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How to Write a Great Pitch Letter


What is it?
A brief letter, almost never longer than one page, written to accompany press releases, media advisories or full press kits.

How is it used?
Pitch letters serve one purpose -- to pique the journalist's interest in your story. They needn't tell the whole story. Rather, they are "teasers" for the meat of your story angle.

What's it look like?  
Regular business letter formatting is fine:  

What should I put in my pitch letter? The best way to learn how to write great pitch letters is to look at some. In this section, I'll excerpt some letters we used at Stoller & Bard to pitch various stories. Before long, you'll get the feel for the kind of style needed to write successful pitch letters.

Start off with your best shot. In the first sentence, try to give the reporter something that will make him say either "Gee, I never knew that" or "That's an interesting angle for a story". Or better yet try to get him to say both things! Don't mess around with formalities, and don't bury your angle in hype. Here's an example of a pitch letter we used to promote "the world's largest game of Pictionary":

Mr. Joe Smith
Features Editor
The Daily Herald
Anytown, OH 44444

Dear Joe:

On November 19, during halftime of the California-Stanford game, 80,000 people will make history.

They'll be helping to establish a New World Record by participating in the largest participatory game in -- a monumental round of Pictionary, led by the Stanford Marching Band.

The band will use formations to create pictures of words and phrases. The crowd will then have the chance to guess the word, by cheering at the appropriate choice read aloud by the public address announcer.

Rob Angel, the man who began the Pictionary craze, will be in town for the record-setting attempt. In just five years, Rob's risen from waiter to millionaire. One of the most successful game inventors in history, he's now a celebrity in his own right (he was recently featured on the cover of USA Weekend as part of their "Young Millionaires" issue).

Rob will be available to discuss the "Mega-Pictionary" game, and his role as inventor of America's favorite game on Thursday, November 17 or Friday, November 18.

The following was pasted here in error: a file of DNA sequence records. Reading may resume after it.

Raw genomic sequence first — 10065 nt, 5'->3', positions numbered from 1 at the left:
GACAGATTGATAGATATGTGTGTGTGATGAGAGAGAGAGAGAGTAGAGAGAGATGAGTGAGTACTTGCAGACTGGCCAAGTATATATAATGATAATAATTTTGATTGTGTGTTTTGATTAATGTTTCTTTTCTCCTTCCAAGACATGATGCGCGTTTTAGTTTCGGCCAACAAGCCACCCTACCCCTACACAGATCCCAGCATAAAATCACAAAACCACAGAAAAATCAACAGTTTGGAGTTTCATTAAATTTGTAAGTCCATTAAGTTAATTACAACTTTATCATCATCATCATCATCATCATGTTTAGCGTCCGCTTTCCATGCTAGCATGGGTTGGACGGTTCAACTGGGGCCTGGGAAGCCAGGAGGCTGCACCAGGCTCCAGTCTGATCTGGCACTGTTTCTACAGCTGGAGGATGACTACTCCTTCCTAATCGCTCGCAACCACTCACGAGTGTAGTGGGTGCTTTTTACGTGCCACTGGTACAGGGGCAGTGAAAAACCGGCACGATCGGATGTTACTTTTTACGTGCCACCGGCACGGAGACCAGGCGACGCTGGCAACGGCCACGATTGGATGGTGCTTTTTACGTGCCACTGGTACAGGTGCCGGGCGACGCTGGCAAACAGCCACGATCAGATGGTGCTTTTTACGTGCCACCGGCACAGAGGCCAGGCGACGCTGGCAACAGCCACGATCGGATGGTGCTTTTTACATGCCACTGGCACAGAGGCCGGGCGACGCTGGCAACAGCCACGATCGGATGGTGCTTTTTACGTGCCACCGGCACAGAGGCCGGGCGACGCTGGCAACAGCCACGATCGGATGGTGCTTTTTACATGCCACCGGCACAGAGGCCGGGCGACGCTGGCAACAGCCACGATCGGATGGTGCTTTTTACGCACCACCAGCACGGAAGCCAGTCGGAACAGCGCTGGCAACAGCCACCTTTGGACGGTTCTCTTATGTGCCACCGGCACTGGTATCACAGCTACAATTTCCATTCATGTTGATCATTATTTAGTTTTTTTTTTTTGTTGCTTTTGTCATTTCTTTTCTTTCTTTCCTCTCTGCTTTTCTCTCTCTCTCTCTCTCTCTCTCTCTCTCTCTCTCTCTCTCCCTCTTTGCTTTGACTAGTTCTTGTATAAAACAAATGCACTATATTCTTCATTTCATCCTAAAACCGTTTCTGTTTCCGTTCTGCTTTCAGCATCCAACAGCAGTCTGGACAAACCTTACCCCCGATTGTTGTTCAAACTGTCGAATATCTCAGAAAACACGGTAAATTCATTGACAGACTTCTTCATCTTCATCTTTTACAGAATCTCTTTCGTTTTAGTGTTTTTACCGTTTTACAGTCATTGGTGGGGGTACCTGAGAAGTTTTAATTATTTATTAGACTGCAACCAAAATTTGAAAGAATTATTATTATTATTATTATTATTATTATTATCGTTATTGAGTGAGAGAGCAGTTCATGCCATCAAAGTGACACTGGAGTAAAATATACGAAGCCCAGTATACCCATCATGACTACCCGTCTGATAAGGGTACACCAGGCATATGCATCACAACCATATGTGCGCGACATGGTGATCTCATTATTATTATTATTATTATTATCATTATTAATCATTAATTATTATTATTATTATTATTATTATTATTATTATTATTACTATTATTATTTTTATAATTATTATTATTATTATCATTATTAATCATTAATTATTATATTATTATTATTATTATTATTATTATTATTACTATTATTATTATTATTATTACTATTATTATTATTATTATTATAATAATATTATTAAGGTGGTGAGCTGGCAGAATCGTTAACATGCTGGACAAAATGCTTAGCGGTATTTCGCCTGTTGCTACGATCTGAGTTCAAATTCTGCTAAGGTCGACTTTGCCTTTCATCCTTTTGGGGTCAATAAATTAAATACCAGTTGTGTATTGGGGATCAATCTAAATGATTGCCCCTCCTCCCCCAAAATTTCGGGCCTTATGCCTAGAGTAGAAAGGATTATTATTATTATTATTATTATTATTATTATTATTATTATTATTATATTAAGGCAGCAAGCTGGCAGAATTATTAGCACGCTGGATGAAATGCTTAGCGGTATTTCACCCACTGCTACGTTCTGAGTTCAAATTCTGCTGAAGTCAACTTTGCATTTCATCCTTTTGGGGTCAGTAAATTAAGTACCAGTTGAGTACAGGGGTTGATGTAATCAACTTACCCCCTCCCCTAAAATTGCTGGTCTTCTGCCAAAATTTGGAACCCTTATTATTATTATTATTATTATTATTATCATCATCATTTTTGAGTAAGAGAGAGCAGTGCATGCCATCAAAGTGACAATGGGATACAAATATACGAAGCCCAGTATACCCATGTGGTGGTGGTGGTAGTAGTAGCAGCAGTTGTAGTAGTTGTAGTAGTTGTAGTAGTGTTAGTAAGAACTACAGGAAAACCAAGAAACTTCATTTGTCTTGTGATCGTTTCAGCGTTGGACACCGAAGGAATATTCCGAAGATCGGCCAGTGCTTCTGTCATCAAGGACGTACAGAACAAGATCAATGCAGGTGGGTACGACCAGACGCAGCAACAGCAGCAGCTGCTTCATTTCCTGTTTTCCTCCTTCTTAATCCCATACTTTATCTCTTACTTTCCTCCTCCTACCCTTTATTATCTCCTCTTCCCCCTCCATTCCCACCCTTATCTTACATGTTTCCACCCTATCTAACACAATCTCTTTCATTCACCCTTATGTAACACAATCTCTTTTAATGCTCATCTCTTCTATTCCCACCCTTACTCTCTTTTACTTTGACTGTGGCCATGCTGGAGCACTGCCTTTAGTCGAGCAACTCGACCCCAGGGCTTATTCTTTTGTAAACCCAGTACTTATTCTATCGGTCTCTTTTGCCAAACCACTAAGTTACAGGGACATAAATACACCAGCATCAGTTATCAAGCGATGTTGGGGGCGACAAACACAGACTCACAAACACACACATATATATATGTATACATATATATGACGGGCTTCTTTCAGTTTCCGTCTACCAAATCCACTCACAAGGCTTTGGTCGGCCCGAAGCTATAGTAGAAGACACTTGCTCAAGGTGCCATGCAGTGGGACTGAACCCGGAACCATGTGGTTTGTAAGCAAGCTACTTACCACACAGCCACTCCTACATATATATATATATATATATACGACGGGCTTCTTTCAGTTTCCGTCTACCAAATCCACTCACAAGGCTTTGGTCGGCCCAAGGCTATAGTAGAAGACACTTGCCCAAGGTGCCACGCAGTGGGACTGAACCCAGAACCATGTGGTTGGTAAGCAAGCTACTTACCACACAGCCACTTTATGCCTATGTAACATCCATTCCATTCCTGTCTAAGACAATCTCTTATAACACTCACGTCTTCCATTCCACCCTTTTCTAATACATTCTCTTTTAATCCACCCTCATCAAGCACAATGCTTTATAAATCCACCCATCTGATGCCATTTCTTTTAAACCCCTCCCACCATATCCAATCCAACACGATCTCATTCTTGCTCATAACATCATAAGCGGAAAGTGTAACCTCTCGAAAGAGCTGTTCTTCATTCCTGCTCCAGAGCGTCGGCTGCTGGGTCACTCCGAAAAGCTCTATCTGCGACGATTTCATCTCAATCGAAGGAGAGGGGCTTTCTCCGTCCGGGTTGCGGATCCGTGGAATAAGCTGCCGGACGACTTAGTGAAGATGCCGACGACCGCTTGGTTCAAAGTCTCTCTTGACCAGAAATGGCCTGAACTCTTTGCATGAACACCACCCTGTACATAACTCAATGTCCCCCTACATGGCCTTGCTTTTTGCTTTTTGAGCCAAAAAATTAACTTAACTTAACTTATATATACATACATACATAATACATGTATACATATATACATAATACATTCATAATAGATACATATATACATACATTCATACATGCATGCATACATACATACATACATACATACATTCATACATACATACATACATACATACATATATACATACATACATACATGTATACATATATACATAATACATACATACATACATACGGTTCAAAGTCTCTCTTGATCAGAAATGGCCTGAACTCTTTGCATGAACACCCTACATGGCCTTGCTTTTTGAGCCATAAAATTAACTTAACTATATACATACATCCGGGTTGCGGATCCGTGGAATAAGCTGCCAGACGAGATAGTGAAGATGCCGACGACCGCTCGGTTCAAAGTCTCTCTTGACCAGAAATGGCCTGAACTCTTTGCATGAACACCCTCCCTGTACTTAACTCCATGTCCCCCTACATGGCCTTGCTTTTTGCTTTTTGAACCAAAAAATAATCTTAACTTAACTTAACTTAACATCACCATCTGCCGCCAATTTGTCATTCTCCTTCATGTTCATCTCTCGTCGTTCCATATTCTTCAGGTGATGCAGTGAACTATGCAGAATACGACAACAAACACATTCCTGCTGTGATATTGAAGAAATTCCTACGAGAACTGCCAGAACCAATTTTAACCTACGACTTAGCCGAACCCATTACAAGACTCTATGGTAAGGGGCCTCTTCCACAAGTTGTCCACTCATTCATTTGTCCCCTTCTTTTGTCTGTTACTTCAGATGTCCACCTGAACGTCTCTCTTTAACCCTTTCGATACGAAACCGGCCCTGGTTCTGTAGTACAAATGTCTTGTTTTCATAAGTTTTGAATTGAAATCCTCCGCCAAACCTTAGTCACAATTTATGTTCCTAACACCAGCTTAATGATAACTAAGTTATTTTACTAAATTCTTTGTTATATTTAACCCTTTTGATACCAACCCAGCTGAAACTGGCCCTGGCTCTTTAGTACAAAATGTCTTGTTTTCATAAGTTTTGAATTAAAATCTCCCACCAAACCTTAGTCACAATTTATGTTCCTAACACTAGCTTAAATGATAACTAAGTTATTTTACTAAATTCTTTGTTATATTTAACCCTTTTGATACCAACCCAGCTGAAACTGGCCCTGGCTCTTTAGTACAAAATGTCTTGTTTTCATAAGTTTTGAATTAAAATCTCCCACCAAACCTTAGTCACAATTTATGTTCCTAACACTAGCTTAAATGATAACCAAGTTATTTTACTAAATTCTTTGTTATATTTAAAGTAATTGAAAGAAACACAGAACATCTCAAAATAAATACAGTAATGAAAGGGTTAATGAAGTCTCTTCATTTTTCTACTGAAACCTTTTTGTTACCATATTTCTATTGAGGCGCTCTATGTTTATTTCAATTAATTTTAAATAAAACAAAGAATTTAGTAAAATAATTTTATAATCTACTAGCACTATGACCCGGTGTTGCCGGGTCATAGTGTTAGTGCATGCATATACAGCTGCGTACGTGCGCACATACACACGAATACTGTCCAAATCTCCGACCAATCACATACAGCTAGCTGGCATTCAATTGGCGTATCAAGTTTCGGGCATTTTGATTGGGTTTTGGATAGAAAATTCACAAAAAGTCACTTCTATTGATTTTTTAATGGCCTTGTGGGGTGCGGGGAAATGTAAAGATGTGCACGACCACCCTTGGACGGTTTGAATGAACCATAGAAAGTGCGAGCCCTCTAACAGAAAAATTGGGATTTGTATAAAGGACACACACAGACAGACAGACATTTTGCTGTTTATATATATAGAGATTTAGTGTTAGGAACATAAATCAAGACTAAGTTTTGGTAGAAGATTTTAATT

I'll be in touch soon to discuss a possible interview. Look forward to speaking with you.


Bill Stoller
Media Director

Straight to point and no nonsense. Just the way a reporter wants it.

Here's another example -- one that fits the "Gee, I didn't know that" category. It's to promote the national winner of a contest sponsored by one of our clients:

Mr. Joe Smith
Features Editor
The Daily Herald
Anytown, OH 44444

Dear Joe:

A miracle has bloomed and is now being harvested in the heart of the South Bronx.

What used to be a trash-filled vacant lot covered with used hypodermic needles and crack vials is now a spectacular 2 1/2-acre working farm. Every day, under the watchful eye of Garden Director and seasoned gardener Jack O'Connor, dozens of neighborhood youngsters come to tend their garden plots, sing songs, hear poetry and learn about nature. Jack has only one rule of thumb: Before the fun starts, the day's schoolwork must be completed. And so, in a corner of the garden, under the colored leaves of autumn, the children diligently complete their homework before caring for Taqwa as the growing season comes to a close.

The Taqwa Community Farm is a place of beauty and joy, powered by the hard work, dedication and vision of the people of the Highbridge section of the Bronx. For their remarkable achievement, Jack O'Connor and the young people of the South Bronx who have helped build The Taqwa Community Farm have been honored as the 1998 National Winners of the John Deere Kids Seeds of Hope Award. A program created to recognize young people who are bringing nature's beauty to urban landscapes, John Deere Kids Seeds of Hope has honored 25 community gardens across the nation as 1998 Regional Winners.


Bill Stoller

Target your pitch
Even if you have only one version of a press release, you can still target your pitch to a particular media outlet by crafting a specific pitch letter. The purpose of the pitch letter in this case -- to frame the story in a way that makes it clear to the journalist that it fits in with that media outlet's approach.

Here's a letter we wrote to The Paul Harvey Show to pitch the story behind one of our clients, a board game company called The Games Gang. It resulted in a story on Mr. Harvey's show -- one of the biggest publicity hits you can get.